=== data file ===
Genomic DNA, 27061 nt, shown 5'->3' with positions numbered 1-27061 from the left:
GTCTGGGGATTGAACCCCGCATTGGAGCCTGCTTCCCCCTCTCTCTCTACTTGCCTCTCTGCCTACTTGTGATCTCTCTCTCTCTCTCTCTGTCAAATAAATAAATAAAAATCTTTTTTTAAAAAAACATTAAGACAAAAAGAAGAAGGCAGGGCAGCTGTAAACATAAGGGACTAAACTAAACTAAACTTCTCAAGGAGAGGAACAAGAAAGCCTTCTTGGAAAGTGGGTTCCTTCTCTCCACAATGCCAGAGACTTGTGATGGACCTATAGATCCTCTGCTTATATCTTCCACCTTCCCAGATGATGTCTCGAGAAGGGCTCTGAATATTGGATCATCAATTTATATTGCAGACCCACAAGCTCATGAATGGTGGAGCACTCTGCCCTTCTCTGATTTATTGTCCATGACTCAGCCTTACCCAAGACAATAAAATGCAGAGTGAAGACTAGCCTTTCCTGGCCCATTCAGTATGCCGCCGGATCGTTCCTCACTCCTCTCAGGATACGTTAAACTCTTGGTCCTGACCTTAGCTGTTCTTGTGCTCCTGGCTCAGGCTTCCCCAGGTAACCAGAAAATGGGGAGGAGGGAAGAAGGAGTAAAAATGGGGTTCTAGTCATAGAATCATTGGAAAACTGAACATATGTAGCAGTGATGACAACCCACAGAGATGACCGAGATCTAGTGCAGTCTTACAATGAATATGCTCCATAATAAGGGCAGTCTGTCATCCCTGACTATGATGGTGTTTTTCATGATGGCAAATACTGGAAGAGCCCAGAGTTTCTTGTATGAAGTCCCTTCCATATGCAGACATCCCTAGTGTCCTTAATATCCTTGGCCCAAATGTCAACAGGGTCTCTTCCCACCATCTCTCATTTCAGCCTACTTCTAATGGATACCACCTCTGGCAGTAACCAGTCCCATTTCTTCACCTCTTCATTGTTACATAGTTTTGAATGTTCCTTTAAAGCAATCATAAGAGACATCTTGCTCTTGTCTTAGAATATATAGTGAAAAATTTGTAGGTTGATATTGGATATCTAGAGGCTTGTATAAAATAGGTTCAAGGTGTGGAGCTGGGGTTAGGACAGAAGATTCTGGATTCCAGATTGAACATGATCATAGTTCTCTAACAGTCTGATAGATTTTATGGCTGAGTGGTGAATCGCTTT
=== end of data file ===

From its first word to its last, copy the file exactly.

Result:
Genomic DNA, 27061 nt, shown 5'->3' with positions numbered 1-27061 from the left:
GTCTGGGGATTGAACCCCGCATTGGAGCCTGCTTCCCCCTCTCTCTCTACTTGCCTCTCTGCCTACTTGTGATCTCTCTCTCTCTCTCTCTGTCAAATAAATAAATAAAAATCTTTTTTTAAAAAAACATTAAGACAAAAAGAAGAAGGCAGGGCAGCTGTAAACATAAGGGACTAAACTAAACTAAACTTCTCAAGGAGAGGAACAAGAAAGCCTTCTTGGAAAGTGGGTTCCTTCTCTCCACAATGCCAGAGACTTGTGATGGACCTATAGATCCTCTGCTTATATCTTCCACCTTCCCAGATGATGTCTCGAGAAGGGCTCTGAATATTGGATCATCAATTTATATTGCAGACCCACAAGCTCATGAATGGTGGAGCACTCTGCCCTTCTCTGATTTATTGTCCATGACTCAGCCTTACCCAAGACAATAAAATGCAGAGTGAAGACTAGCCTTTCCTGGCCCATTCAGTATGCCGCCGGATCGTTCCTCACTCCTCTCAGGATACGTTAAACTCTTGGTCCTGACCTTAGCTGTTCTTGTGCTCCTGGCTCAGGCTTCCCCAGGTAACCAGAAAATGGGGAGGAGGGAAGAAGGAGTAAAAATGGGGTTCTAGTCATAGAATCATTGGAAAACTGAACATATGTAGCAGTGATGACAACCCACAGAGATGACCGAGATCTAGTGCAGTCTTACAATGAATATGCTCCATAATAAGGGCAGTCTGTCATCCCTGACTATGATGGTGTTTTTCATGATGGCAAATACTGGAAGAGCCCAGAGTTTCTTGTATGAAGTCCCTTCCATATGCAGACATCCCTAGTGTCCTTAATATCCTTGGCCCAAATGTCAACAGGGTCTCTTCCCACCATCTCTCATTTCAGCCTACTTCTAATGGATACCACCTCTGGCAGTAACCAGTCCCATTTCTTCACCTCTTCATTGTTACATAGTTTTGAATGTTCCTTTAAAGCAATCATAAGAGACATCTTGCTCTTGTCTTAGAATATATAGTGAAAAATTTGTAGGTTGATATTGGATATCTAGAGGCTTGTATAAAATAGGTTCAAGGTGTGGAGCTGGGGTTAGGACAGAAGATTCTGGATTCCAGATTGAACATGATCATAGTTCTCTAACAGTCTGATAGATTTTATGGCTGAGTGGTGAATCGCTTT